Jennifer Kaufenberg's Assignments and Exercises Fall 2014


Balcony View Exercise


Personal Perspective
Recently at my home, the modem from the local internet provider was not holding the signal. With my urgent need to keep working on school work, my frustration quickly reaching an all-time high. Having dealt with this problem previously, I just need the modem reset and a new signal sent. Now I was forced to call in to technical support and have someone recent the modem. Seemed simple enough, just wish I did not feel so impatient. I dialed the providers number, just to listen to a computerized system tell me the average wait would be approximately 18 minutes. “Really? You have got to be kidding me” I said under my breath to myself. I continued to work on my course project while listening to the absurd electronic version of elevator music. After 8 minutes of the computerized voice interrupt the music with the automated message, “your business is very important to us. Please continue to hold. Your approximate wait time is ,” I was feeling more annoyed than anything. I just needed the modem reset, two seconds of their time to send a signal. The wait time decreased with every annoying announcement by a minute or two. Finally, the message changed and I am the next customer to speak to technical support. After explaining the problem to the support person, sharing the trouble shooting that I already tried, “Yes, I unplugged the modem, disconnected the cable and router.” She wanted to send out a technician to the house to check our wiring. The conversation seemed to be me defending and rebutting everything she had to say. We just had new wiring put in a few months ago and they checked it after that. There is no problem with the wiring and lady said there was no reported outages in the area. I asked (as politely as I could muster) if she could, please just check the signal strength/speed and then send a signal directly to the modem to reset it. Of course, there was a little discourse on her part but she eventually sent the signal, after I explained that we lived in the middle of nowhere and this was something I had to have done in the past and it solves the problem. Because of our location, there is nothing else they can do until fiber is put in… So, finally she sends a signal and everything seems to be working fine. Finally, after 30 minutes on the phone I hang up and get back to my course work. Before I can go she transfers me to a customer service survey, I hang up and never answer any question, and I do not have another three minutes. The modem works fine after this point and there have not been any other issues.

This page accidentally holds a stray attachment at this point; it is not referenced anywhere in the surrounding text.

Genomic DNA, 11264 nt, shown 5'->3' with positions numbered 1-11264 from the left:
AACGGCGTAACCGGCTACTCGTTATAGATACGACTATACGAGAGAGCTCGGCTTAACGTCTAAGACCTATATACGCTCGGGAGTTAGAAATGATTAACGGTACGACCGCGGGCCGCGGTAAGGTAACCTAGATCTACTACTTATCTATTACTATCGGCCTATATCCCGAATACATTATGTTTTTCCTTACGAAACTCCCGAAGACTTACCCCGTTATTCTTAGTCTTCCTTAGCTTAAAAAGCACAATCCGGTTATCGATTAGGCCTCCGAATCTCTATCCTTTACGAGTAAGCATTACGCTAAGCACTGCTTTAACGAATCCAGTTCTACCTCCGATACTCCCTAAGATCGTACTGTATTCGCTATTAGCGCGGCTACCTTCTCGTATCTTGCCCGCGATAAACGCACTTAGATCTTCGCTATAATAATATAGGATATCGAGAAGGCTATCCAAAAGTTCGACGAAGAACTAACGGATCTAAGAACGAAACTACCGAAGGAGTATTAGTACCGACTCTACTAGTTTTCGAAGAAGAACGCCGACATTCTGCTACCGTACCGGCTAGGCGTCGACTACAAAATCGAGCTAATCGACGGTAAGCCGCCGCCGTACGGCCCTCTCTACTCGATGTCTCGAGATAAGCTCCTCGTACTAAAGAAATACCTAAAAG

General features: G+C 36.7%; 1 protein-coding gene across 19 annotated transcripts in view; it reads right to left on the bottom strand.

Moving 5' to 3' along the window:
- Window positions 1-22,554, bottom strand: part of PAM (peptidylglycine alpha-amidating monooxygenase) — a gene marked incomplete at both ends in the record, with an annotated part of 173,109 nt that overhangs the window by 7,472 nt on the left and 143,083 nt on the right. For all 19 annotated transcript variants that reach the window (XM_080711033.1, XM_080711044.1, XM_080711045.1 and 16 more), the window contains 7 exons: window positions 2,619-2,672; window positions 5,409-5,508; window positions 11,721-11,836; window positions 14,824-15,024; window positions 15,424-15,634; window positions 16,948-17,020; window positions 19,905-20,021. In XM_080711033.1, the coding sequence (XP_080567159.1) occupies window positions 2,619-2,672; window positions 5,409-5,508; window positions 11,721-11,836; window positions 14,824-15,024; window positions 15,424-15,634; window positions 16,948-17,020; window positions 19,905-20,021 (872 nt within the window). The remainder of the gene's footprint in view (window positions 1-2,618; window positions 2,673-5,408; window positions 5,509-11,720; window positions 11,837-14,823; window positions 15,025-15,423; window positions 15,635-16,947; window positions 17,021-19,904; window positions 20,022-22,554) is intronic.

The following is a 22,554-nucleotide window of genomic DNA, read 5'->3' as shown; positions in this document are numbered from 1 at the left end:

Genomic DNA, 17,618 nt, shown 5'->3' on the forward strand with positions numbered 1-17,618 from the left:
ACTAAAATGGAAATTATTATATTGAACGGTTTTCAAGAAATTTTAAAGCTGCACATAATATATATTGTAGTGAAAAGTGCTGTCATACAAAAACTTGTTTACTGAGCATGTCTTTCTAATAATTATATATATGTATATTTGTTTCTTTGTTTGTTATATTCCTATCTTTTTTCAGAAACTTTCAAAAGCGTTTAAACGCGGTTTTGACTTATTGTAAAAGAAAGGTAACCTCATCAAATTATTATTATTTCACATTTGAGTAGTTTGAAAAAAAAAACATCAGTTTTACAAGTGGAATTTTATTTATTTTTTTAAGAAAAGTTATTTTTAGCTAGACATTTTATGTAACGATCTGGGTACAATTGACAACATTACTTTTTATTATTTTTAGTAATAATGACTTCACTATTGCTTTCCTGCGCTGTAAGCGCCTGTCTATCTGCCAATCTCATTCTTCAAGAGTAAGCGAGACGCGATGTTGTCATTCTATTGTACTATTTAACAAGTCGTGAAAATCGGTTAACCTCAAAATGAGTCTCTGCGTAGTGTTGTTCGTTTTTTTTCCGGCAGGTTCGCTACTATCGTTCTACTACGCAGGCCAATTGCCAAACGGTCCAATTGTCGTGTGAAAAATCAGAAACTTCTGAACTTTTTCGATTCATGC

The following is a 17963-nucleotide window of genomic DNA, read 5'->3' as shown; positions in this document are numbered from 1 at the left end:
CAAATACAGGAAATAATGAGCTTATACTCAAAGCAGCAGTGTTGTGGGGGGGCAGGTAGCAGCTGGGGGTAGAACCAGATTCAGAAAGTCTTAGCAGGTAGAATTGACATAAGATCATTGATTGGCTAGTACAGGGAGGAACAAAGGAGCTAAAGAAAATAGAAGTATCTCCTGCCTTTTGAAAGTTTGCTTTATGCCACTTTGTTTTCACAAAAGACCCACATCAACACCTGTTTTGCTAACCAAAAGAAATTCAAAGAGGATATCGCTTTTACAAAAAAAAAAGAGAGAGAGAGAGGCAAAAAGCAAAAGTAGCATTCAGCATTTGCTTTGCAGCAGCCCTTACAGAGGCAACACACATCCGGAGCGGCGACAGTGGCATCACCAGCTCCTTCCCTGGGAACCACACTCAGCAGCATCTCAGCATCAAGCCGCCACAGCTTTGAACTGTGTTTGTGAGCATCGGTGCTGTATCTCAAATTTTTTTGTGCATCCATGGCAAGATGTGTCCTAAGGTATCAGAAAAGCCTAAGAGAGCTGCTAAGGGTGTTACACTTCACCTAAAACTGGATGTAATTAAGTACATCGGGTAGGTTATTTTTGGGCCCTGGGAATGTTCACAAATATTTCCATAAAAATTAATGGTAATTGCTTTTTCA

The Other Perspective
Today has been the craziest day. The number of people calling in with modem and inability to connect to the internet is the most I have ever had to deal with. After having been on the phone constantly for nearly four hours, without a break, I get another call about a modem that will not hold its connectivity. The one thing I dislike the most about my job, is this binder of procedures we have to follow for each issue or problem. Because we are not on location, we have to ask very specific questions and follow a checklist. If I do not do this, then I will have to talk to my supervisor at the end of my shift. Of course, I cannot even tell the customer that I have to follow this book of procedures because it will make us all look like we are not trained professionals – at least that is what my supervisor told me. So, here is this lady on the line trying to tell me how to do my job, this is very annoying. I have a difficult time remaining professional. I finally get through my list of questions, try to setup a technician, and then last thing reset the modem and send a signal. Which I would just love to do right off the bat but I cannot because I have to eliminate all of the potential problems first. Finally, after over 30 minutes the modem seems to be holding connectivity so I transfer the line to the customer survey. I really hope that lady does not say anything awful, I really was just doing my job.

Balcony View
The fulltime teacher, graduate student and mother of five, finally has a few hours to herself to work on college course projects. The unstable internet connection creates obvious frustration. It is apparent that she is annoyed that she has to stop and make a phone call to the company to get the problem fixed and the long wait to speak with a person does not help the situation. The young lady, an overworked college student herself, from the service provider is very busy with calls and has a difficult time completing her troubleshooting checklist. Once the two ladies are going over the modem connection problem it is easy to see that both parties are easily frustrated but remain very polite and professional. Neither person uses poor language or is inappropriate; in fact, with all of the annoyance and frustration they are both very cordial. Once the lady finished her checklist she is able to accommodate the caller by sending a signal to reset the modem. As the lady from the company transferred the call to the customer survey she looked relieved and concerned all at the same time. She would probably feel better knowing that the customer never even completed the survey because she hung up and went right back to her studies.
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